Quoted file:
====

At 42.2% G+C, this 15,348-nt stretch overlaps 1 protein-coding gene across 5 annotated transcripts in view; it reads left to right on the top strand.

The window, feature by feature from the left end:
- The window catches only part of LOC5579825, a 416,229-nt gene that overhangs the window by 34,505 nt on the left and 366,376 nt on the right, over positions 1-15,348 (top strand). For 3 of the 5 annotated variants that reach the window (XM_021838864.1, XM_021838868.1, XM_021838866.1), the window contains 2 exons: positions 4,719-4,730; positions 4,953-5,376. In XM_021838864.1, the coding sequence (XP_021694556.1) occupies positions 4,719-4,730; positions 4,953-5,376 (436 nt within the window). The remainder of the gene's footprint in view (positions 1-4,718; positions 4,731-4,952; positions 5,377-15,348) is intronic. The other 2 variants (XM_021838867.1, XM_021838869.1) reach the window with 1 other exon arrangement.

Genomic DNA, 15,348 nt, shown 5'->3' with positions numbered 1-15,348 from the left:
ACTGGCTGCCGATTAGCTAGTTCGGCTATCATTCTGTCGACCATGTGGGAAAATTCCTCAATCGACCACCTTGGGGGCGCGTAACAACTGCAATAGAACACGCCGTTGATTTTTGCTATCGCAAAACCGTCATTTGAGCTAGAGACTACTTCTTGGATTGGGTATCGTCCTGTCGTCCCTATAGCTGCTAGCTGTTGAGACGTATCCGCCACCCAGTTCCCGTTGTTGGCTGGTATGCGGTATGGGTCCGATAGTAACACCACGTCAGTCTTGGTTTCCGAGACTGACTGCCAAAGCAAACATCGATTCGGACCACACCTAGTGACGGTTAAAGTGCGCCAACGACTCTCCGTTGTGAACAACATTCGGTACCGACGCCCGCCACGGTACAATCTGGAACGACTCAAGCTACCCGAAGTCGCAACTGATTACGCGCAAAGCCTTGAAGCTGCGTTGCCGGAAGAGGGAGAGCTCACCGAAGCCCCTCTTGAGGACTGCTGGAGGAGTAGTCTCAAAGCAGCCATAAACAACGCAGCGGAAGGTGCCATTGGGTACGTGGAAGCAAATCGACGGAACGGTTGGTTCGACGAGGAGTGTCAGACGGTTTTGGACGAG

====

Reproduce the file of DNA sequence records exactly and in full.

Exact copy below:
At 42.2% G+C, this 15,348-nt stretch overlaps 1 protein-coding gene across 5 annotated transcripts in view; it reads left to right on the top strand.

The window, feature by feature from the left end:
- The window catches only part of LOC5579825, a 416,229-nt gene that overhangs the window by 34,505 nt on the left and 366,376 nt on the right, over positions 1-15,348 (top strand). For 3 of the 5 annotated variants that reach the window (XM_021838864.1, XM_021838868.1, XM_021838866.1), the window contains 2 exons: positions 4,719-4,730; positions 4,953-5,376. In XM_021838864.1, the coding sequence (XP_021694556.1) occupies positions 4,719-4,730; positions 4,953-5,376 (436 nt within the window). The remainder of the gene's footprint in view (positions 1-4,718; positions 4,731-4,952; positions 5,377-15,348) is intronic. The other 2 variants (XM_021838867.1, XM_021838869.1) reach the window with 1 other exon arrangement.

Genomic DNA, 15,348 nt, shown 5'->3' with positions numbered 1-15,348 from the left:
ACTGGCTGCCGATTAGCTAGTTCGGCTATCATTCTGTCGACCATGTGGGAAAATTCCTCAATCGACCACCTTGGGGGCGCGTAACAACTGCAATAGAACACGCCGTTGATTTTTGCTATCGCAAAACCGTCATTTGAGCTAGAGACTACTTCTTGGATTGGGTATCGTCCTGTCGTCCCTATAGCTGCTAGCTGTTGAGACGTATCCGCCACCCAGTTCCCGTTGTTGGCTGGTATGCGGTATGGGTCCGATAGTAACACCACGTCAGTCTTGGTTTCCGAGACTGACTGCCAAAGCAAACATCGATTCGGACCACACCTAGTGACGGTTAAAGTGCGCCAACGACTCTCCGTTGTGAACAACATTCGGTACCGACGCCCGCCACGGTACAATCTGGAACGACTCAAGCTACCCGAAGTCGCAACTGATTACGCGCAAAGCCTTGAAGCTGCGTTGCCGGAAGAGGGAGAGCTCACCGAAGCCCCTCTTGAGGACTGCTGGAGGAGTAGTCTCAAAGCAGCCATAAACAACGCAGCGGAAGGTGCCATTGGGTACGTGGAAGCAAATCGACGGAACGGTTGGTTCGACGAGGAGTGTCAGACGGTTTTGGACGAG